The Octopus Project looks to their live show for inspiration on 'Fever Forms'


In many ways, the Octopus Project’s new album, “Fever Forms” (out Tuesday on Peek-A-Boo Records), stands in opposition to the band’s hypnotic and expansive 2010 album “Hexadecagon,” which evolved out of a live multimedia and surround sound experiment. Nine of its 12 songs last for about three minutes or less; the approach hinges more on immediate blasts of the band’s bright electronic sound than slow-building mountains; and in general, the whole thing could be described as much more of a pop effort.

“The goal was to make this one more immediate, and just as different from the last one as possible,” said Octopus multi-instrumentalist Josh Lambert. “We’re always trying to force ourselves to get out of our comfort zone to make it challenging. That keeps it fun for us.”

With “Hexadecagon,” Lambert said, the band — Josh Lambert, Yvonne Lambert, Toto Miranda and Ryan Figg — took inspiration from minimalist composers Terry Riley and Steve Reich. Tracks including “A Phantasy” and “Toneloop” began with small ideas, single instruments that slowly conversed and interacted with other small ideas. “Fever Forms,” at its most concise, offers songs such as “Whitby,” a lush, bubbling two-and-a-half minutes with a buzzing bass line, sharp, fast-moving keyboards and vocals from Yvonne Lambert. Even on the instrumental pieces such as “Deep Spice,” there is far less waiting involved to get to the peak (or the climb is more extreme).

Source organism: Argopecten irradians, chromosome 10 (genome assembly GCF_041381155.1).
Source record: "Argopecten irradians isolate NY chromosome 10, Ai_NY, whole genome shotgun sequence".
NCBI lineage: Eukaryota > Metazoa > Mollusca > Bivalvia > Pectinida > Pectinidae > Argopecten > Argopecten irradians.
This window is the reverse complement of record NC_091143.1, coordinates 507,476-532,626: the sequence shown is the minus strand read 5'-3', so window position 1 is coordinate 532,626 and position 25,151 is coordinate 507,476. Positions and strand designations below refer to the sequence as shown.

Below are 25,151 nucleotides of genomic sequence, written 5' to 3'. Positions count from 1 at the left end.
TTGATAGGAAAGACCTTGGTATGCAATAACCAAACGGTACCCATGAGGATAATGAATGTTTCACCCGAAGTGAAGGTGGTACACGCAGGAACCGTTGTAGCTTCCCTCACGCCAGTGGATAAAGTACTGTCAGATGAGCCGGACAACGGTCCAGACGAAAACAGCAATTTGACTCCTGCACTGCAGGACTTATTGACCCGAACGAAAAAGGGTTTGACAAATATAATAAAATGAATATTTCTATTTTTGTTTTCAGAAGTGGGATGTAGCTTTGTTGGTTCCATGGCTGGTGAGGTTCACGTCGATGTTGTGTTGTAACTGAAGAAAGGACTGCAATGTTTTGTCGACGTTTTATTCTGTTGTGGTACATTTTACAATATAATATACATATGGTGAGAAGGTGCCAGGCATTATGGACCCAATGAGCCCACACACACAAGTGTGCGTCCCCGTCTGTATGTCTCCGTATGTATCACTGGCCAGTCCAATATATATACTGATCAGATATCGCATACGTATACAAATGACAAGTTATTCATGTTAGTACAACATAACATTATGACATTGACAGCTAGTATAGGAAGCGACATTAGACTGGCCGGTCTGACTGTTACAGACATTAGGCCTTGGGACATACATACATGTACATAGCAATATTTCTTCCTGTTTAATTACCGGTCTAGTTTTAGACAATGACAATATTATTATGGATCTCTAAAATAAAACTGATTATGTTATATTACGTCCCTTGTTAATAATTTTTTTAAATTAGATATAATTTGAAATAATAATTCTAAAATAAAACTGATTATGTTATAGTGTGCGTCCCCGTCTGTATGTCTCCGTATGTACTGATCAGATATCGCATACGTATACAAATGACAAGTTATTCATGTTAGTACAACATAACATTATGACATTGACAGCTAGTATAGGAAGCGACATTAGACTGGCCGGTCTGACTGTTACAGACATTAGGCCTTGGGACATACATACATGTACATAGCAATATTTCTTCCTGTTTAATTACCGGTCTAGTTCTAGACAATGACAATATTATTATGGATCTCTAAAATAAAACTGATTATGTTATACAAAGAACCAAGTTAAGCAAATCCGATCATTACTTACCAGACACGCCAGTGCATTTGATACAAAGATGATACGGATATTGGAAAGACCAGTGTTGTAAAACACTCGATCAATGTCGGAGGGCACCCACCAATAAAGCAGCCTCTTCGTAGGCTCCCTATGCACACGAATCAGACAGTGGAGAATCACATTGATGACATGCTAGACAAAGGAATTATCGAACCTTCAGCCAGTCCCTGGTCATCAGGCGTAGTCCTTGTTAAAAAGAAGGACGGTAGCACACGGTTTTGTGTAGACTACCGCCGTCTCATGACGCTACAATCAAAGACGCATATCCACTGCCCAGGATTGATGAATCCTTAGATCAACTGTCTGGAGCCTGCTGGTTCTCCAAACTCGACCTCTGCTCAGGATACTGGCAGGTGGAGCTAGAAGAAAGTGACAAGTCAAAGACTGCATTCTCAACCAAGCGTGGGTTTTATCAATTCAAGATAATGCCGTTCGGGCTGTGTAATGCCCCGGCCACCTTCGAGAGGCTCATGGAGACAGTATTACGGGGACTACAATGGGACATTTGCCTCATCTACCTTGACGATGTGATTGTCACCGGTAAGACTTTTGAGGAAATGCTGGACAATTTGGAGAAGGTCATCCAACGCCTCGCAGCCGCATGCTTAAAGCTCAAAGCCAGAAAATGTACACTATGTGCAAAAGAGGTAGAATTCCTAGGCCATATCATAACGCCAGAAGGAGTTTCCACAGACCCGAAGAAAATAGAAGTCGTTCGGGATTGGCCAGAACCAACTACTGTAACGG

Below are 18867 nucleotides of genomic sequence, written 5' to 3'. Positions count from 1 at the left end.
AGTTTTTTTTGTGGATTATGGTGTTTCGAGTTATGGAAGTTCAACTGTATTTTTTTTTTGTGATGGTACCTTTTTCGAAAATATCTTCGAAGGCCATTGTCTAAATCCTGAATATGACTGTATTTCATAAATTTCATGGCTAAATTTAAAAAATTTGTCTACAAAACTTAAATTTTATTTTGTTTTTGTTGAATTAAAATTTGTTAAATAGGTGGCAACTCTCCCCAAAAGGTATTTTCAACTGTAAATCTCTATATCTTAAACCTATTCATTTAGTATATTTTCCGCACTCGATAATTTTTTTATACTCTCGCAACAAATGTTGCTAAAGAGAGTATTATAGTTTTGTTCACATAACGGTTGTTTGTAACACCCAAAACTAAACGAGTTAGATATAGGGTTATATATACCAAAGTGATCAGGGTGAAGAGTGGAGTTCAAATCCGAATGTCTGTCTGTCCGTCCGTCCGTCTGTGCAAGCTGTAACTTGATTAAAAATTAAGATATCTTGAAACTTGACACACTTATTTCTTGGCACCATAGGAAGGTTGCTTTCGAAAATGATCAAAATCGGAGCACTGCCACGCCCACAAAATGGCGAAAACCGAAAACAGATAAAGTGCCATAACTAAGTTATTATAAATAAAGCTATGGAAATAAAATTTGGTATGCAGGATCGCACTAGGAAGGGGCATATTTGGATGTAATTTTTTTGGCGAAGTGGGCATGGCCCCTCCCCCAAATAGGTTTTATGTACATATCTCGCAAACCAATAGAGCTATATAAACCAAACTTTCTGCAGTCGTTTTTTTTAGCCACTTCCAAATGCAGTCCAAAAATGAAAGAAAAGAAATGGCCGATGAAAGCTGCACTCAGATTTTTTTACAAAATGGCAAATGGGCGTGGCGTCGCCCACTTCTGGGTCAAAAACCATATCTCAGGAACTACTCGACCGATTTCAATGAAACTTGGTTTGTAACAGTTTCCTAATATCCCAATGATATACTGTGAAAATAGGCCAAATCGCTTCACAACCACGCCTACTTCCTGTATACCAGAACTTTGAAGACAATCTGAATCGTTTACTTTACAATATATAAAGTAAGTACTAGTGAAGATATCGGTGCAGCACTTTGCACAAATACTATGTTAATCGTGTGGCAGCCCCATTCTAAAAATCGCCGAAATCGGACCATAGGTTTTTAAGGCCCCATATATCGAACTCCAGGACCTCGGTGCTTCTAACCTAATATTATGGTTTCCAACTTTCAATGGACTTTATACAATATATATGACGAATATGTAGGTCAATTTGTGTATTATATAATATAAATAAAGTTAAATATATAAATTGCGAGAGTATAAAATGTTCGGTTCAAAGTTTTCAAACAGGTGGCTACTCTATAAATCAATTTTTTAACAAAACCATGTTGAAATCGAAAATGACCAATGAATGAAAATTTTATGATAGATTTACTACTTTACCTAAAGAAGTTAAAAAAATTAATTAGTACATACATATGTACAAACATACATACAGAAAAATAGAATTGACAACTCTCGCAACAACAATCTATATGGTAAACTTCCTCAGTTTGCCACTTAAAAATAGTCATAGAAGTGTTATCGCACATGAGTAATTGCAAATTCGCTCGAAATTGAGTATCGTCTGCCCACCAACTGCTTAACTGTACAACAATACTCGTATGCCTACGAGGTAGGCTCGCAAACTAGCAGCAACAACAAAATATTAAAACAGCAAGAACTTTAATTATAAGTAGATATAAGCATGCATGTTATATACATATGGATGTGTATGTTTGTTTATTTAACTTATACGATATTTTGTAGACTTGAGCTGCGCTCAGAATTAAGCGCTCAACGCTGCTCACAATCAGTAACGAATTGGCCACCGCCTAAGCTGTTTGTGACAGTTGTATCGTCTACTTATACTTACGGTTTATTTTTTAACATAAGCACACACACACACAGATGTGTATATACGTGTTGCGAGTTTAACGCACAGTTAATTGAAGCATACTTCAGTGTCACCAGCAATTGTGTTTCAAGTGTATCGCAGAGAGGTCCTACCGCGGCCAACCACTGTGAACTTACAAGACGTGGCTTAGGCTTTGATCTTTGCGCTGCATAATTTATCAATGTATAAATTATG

For Josh Lambert, at least some of the origins of “Fever Forms” can be traced back to recent run-ins with radio-friendly pop. “We have an 8-year-old niece; she eats that stuff up, and I’ve been listening to it with her a lot,” he said. “This stuff is amazing in its catchiness, and how it really gets to the point. It may not be my favorite music ever, but I really appreciate the craftsmanship of it.”

A second source, Lambert said, was the group’s live show, something that has sometimes been rated above their albums. “One thing we always get at shows is, ‘I love your shows and I love your records, but your shows are so much more intense,’ which is a great compliment, but I wish the records are more intense,” Lambert said.

As a bonus to supplement the music — something that the Octopus Project has embraced in the past — the band is releasing multimedia elements, including a stereoscopic trailer (think crossed eyes) and a 3D View-master, an idea that came about after an initial plan to use a 3D printer to print records for Fisher Price turntables proved too difficult.

Lambert, who attended film school at the University of Texas along with Miranda, said that creating visual elements, on a basic level, is just fun. “Once we’re done recording a record, it’s really exciting to see what else we can do to take those ideas further,” he said. “We just really like making stuff.”



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